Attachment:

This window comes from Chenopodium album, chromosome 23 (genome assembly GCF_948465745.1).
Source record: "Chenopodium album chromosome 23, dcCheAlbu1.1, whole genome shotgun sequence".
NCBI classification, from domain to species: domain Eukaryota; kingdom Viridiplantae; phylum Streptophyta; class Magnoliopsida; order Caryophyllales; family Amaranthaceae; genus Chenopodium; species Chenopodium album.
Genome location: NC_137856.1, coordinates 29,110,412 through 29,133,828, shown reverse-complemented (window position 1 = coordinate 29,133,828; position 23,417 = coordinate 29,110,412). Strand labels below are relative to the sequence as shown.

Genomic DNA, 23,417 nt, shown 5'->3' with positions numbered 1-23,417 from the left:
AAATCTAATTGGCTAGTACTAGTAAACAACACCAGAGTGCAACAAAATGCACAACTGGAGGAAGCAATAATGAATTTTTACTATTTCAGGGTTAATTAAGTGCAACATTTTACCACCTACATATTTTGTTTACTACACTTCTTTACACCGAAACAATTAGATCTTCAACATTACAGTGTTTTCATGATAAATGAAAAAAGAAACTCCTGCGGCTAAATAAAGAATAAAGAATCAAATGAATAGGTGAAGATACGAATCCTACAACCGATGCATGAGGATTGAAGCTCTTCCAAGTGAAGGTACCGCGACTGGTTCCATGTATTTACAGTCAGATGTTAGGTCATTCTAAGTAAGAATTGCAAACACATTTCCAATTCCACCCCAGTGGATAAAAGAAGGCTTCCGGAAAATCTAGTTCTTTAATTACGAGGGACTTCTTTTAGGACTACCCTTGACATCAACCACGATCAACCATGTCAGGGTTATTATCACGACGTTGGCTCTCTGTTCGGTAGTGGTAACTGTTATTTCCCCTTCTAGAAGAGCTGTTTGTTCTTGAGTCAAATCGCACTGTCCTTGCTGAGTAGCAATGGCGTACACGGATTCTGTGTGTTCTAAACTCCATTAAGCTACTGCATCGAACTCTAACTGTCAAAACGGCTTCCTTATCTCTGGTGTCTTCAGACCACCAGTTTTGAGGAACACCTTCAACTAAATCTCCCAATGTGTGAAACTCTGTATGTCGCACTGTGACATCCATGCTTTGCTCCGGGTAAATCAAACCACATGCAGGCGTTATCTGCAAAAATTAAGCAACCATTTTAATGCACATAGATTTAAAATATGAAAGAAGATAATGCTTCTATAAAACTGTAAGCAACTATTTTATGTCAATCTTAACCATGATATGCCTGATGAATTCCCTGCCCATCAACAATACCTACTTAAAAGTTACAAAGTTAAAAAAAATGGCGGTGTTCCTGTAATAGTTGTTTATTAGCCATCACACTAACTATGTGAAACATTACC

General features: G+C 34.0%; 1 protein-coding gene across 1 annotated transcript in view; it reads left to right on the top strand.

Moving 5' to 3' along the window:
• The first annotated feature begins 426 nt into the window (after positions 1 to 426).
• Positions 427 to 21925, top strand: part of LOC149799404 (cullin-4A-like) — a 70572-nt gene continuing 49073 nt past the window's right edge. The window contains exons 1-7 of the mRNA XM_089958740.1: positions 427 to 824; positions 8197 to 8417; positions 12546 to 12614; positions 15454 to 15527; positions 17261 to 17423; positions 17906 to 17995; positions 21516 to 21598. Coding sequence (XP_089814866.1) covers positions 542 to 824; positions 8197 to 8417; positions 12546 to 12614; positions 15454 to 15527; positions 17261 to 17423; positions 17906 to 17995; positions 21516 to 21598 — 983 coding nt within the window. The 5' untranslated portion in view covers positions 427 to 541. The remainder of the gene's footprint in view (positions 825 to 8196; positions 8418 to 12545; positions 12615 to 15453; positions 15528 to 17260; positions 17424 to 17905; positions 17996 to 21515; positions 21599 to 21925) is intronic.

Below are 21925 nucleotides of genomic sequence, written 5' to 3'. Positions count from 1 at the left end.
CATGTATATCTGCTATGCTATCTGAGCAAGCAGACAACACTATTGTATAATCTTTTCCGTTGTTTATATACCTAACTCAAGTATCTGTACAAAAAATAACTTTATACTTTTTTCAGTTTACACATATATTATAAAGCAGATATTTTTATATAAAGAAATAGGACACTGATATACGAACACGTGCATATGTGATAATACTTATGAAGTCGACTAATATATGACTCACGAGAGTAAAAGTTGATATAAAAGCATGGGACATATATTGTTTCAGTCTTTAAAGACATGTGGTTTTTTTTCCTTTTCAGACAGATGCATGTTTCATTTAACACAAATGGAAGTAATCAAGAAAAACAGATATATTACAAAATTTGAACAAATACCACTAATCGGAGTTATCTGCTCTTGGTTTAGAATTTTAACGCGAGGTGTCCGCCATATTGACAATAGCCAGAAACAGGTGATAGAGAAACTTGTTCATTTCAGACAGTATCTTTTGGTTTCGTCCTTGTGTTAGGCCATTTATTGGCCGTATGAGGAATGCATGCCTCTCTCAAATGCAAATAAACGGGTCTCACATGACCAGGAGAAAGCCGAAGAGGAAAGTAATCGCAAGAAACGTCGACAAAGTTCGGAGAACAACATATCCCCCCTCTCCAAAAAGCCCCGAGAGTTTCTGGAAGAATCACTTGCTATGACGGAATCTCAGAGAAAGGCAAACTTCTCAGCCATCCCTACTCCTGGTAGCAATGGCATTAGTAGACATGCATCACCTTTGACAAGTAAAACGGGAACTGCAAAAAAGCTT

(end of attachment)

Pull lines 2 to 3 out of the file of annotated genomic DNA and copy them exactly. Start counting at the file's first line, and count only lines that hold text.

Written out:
Source record: "Chenopodium album chromosome 23, dcCheAlbu1.1, whole genome shotgun sequence".
NCBI classification, from domain to species: domain Eukaryota; kingdom Viridiplantae; phylum Streptophyta; class Magnoliopsida; order Caryophyllales; family Amaranthaceae; genus Chenopodium; species Chenopodium album.